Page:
Here, some of my answers are seen by thousands of people. [And while I was typing this answer yesterday, I got an upvote on an answer that was almost a thousand days old... that sort of thing almost never happens elsewhere.]

[In addition, similar questions that are not exact duplicates can be linked (both via links mentioned in comments and in the "Related" column in the sidebar) to help users find additional useful information related to their problem.]

As a result, it's actually important to avoid answering duplicate questions, so that good answers are not all over the place but concentrated into as few locations as they reasonably can be.

This different way of organizing a site requires a different kind of effort -- in place of answering every question, we end up spending time in so-called curation -- closing duplicates, improving old questions and answers, finding previously missed duplicates and closing them/linking them to answered versions of the same question, and so on. But the end result is far better -- new users, instead of waiting to get a question answered, can find their question already answered and typically in better fashion than they'd have got if the site allowed duplicates.

This benefit happens even if they have never heard of StackExchange, because good answers here show up very high on search engines like Google.

Indeed I have noticed more and more over the last four years or so that searches for something stats-related that I type into Google have links to answers here -- and often they're quite useful. That doesn't happen with my old answers on other forums (at least hardly ever) -- even when I type a search specifically designed to locate an old answer I'm looking for.

But let's imagine that we could marshal some argument for only allowing users with low reputation / recently-created accounts to ask duplicate questions (which are still otherwise deliberately not allowed, following network policy), in spite of the fact that new users will be the main source of duplicates.

If we did that, then any user who desired to get around the policy could post duplicate questions by simply creating another account, so duplicates would proliferate even more. We might as well toss out the entire SE model .... and in that case, I'd be saying my goodbyes. I don't need to participate in still more forums that encourage us to ignore previous good answers. I've done that already.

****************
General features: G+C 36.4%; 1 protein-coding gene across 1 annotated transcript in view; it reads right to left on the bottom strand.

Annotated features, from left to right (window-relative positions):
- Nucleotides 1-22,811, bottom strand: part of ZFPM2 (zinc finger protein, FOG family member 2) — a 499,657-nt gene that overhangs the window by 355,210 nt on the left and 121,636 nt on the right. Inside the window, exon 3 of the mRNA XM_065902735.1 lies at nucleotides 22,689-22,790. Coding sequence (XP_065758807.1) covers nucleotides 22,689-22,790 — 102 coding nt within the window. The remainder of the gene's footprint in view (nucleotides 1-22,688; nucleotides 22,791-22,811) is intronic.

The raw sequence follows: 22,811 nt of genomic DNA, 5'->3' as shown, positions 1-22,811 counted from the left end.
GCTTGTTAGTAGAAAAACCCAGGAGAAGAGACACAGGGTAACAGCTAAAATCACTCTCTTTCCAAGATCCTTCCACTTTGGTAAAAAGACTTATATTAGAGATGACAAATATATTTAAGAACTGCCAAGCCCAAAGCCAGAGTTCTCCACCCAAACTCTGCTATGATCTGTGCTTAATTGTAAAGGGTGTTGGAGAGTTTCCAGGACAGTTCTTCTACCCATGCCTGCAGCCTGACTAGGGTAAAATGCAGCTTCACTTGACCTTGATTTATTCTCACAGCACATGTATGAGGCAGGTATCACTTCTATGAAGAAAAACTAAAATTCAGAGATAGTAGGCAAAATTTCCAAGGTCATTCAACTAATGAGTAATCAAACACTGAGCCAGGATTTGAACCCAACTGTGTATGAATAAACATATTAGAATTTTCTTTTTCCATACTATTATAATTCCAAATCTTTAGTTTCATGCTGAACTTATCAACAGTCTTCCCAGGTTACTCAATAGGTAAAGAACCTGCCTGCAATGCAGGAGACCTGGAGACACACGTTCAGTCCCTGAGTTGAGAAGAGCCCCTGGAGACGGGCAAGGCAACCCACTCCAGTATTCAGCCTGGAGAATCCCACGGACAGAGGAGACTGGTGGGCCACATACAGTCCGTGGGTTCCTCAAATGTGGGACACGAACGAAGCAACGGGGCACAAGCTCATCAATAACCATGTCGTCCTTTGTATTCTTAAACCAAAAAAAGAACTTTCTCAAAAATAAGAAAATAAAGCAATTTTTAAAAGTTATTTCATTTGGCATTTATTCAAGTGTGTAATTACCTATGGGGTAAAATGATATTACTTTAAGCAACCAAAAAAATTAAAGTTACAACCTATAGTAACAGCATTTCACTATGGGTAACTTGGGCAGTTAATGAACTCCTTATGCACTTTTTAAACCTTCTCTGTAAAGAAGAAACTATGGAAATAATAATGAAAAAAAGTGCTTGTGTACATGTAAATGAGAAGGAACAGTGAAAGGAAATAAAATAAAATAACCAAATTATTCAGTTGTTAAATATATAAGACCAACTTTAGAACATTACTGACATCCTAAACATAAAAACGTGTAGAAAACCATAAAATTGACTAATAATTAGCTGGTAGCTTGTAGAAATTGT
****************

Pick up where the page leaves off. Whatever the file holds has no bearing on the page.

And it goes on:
$^\dagger$ why do we keep old duplicates around long after the person that posted them has moved on? Because they ask their questions-with-the-same-answers in somewhat different ways, and so different versions of such questions are found by searches. They widen the net of searches that can be pointed to the same good answers -- they do the job of funneling people to where they can get their questions answered without anyone writing a new answer.

• I agree with a lot of what you say but I still think there is judgment involved. An experienced user could easily make a duplicate or near duplicate answer in a field he is not familiar with. Statistics is a growth area even though it is a very developed field. This may even more so be the case with machine learning. What was a really good answer 2 years ago may not be so now. I notice that the protected questions that I have seen are very long with many comments and difficult to go through. I don't have all the answers. There are so many rules that even moderates can't keep track. – Michael R. Chernick Dec 28 '16 at 13:47
• I have notice lately that in the case of self study questions you are not even consistent with how you apply the rules. I do respect your opinion because of your long experience, thoughtfulness. You have achieved the highest reputation on this site and I know to do that requires a lot of effort. Also you have taken on the added burden of moderator. – Michael R. Chernick Dec 28 '16 at 13:52
• A problem I have with the treatment of new users is that some of them feel unwelcomed and discouraged. We do not want to lose them. A new user can also be a very knowledgeable user, – Michael R. Chernick Dec 28 '16 at 13:55
• No one wants anyone to be discouraged. But as a balancing point I have to mention that old users can easily be discouraged by widespread seeming reluctance to read around the Help Center to find about the ground rules or do any work (research, meaning here finding out about the techniques being used or even dipping into a text) whatsoever. The point difficult to grasp is that CV is not a helpline; it is more nearly an attempt to build up a repository of answered questions. – Nick Cox Dec 29 '16 at 10:38